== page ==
- Purported lack of patriotic clothing. In one of the pieces comprising The Washington Post's December 14, 2007, "Front-runners" profile of Obama, Post fashion editor Robin Givhan wrote: "One of the most distinctive elements of Barack Obama's public style comes down to what he so often is not wearing: patriotism on his sleeve." Givhan continued: "Whether he is speaking at a campaign rally, attending a fish fry or debating his Democratic challengers, he comes across as the candidate least willing to drape himself in the usual symbols of nationalism and politics. No flag pin on the lapel. No hand on heart during the national anthem. And he generally shuns bold red ties." Givhan offered no explanation as to how a "bold red tie" is a "usual symbol of nationalism and politics," or how Obama's alleged avoidance of "bold red ties" constitutes a statement on patriotism.
- Obama dressed in Somali clothing. During the campaign, a photograph of Obama dressed in traditional Somali clothing was posted on the Drudge Report. On Fox News' The O'Reilly Factor, Rush Limbaugh claimed Obama "look[ed] like Ayman Zawahiri" in the photo. Clear Channel radio host Dan Caplis likened the clothing to "the kind of garb you often see Osama bin Laden in" and to "Somali warlord garb."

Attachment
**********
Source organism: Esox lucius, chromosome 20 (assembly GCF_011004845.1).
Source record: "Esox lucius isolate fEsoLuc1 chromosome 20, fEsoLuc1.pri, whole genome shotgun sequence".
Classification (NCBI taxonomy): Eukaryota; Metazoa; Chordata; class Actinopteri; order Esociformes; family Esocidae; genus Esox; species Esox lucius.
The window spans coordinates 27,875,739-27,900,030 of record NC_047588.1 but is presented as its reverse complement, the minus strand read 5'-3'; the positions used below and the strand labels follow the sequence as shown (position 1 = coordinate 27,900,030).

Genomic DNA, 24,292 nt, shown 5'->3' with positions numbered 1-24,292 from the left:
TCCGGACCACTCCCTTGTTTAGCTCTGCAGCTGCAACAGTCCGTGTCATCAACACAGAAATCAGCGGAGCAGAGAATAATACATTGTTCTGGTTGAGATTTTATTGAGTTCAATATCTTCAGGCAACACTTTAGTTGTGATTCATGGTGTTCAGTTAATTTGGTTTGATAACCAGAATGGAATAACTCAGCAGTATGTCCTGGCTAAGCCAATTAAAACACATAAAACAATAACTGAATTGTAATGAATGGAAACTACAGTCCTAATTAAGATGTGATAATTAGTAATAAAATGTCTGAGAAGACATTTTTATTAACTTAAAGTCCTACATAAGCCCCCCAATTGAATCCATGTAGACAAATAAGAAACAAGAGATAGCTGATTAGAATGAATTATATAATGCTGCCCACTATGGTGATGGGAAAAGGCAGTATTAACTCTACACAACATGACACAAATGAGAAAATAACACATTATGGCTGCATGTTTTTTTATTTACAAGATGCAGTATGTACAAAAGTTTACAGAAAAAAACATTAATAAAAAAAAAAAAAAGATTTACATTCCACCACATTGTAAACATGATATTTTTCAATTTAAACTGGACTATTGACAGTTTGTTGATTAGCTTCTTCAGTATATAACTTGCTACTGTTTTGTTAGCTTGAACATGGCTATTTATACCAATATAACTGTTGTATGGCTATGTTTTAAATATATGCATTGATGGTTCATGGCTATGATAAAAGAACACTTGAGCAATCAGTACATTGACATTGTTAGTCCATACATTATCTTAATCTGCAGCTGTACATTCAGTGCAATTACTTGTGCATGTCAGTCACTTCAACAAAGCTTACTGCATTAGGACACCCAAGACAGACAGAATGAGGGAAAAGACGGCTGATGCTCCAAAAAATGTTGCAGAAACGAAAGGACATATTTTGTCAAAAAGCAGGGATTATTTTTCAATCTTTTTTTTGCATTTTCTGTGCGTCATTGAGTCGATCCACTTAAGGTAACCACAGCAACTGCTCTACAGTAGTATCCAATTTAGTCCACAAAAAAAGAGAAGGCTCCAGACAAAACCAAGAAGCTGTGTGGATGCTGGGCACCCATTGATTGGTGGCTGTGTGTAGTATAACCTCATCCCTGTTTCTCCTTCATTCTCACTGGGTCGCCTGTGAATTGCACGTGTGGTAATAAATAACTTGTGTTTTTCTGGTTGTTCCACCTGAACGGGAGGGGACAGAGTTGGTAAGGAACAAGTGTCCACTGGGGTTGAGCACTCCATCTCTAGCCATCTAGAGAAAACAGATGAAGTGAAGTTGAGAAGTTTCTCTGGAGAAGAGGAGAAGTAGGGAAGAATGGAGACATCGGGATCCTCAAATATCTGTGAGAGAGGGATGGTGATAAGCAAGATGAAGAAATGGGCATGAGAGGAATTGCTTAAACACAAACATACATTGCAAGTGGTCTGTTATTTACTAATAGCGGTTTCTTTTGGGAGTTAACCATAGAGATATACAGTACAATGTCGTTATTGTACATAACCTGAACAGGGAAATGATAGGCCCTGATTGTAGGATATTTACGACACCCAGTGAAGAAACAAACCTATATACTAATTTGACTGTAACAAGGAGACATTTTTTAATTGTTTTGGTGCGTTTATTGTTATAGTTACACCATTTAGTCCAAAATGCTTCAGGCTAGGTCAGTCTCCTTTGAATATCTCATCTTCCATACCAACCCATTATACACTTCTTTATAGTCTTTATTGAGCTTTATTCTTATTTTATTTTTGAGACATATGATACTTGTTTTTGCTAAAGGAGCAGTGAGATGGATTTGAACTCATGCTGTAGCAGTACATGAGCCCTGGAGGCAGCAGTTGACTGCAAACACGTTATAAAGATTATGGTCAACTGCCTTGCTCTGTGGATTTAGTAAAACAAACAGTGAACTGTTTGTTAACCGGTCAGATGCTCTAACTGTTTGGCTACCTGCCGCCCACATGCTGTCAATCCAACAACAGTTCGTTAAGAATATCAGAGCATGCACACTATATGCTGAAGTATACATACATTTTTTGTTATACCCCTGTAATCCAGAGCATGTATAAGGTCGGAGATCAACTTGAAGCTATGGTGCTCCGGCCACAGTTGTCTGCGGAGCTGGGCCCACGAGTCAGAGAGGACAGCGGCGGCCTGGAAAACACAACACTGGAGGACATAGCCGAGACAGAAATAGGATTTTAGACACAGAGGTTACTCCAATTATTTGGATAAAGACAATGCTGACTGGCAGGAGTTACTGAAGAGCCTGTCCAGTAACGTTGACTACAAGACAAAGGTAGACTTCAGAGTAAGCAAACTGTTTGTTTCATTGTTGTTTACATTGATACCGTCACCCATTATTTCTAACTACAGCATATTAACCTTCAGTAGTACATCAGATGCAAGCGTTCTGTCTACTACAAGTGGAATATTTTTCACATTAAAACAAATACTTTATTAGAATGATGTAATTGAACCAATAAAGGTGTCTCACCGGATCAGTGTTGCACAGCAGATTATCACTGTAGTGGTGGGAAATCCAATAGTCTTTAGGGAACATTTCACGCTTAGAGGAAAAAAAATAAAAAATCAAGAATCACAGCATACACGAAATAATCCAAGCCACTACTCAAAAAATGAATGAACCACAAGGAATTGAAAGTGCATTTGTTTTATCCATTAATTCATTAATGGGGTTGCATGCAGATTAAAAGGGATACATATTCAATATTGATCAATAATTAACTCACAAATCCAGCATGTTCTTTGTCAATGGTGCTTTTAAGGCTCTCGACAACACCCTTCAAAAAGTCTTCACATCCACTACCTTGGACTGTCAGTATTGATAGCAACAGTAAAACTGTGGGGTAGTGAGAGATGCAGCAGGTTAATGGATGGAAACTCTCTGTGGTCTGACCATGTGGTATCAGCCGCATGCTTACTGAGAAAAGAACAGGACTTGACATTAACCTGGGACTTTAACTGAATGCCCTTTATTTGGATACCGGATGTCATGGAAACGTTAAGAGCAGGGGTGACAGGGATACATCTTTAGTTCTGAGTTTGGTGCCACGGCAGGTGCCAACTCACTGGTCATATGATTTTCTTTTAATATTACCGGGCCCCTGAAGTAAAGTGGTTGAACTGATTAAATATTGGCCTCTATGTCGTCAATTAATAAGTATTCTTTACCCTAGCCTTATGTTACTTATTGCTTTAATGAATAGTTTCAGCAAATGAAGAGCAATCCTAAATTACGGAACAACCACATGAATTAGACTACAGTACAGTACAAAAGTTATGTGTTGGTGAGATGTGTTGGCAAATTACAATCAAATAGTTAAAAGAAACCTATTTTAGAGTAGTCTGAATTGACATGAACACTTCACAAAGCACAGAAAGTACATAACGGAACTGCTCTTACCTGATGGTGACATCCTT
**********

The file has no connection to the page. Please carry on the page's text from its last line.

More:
- Debate question: "I want to know why you don't" wear a flag pin. During the April 16, 2008, presidential debate on ABC, a questioner asked via videotape: "Senator Obama, I have a question, and I want to know if you believe in the American flag. I am not questioning your patriotism, but all our servicemen, policemen and EMS wear the flag. I want to know why you don't." Before Obama answered, moderator and ABC anchor Charlie Gibson explained, "Just to add to that, I noticed you put one on yesterday. But -- you've talked about this before, but it comes up again and again when we talk to voters. And as you may know, it is all over the Internet." Obama was frequently attacked and critiqued over the flag pin and purported "patriotism problems."
Clinton. Then-Sen. Hillary Clinton was the frequent target of critiques about her clothing:
- Post discusses Clinton's neckline. In a July 20, 2007, article headlined "Hillary Clinton's Tentative Dip Into New Neckline Territory," Givhan wrote that "[t]here was cleavage on display Wednesday afternoon on C-SPAN2. It belonged to Sen. Hillary Clinton." Givhan further asserted that Clinton's look was "unnerving" and claimed: "The last time Clinton wore anything that was remotely sexy in a public setting surely must have been more than a decade ago." Several media outlets picked up the story, including MSNBC and CNN.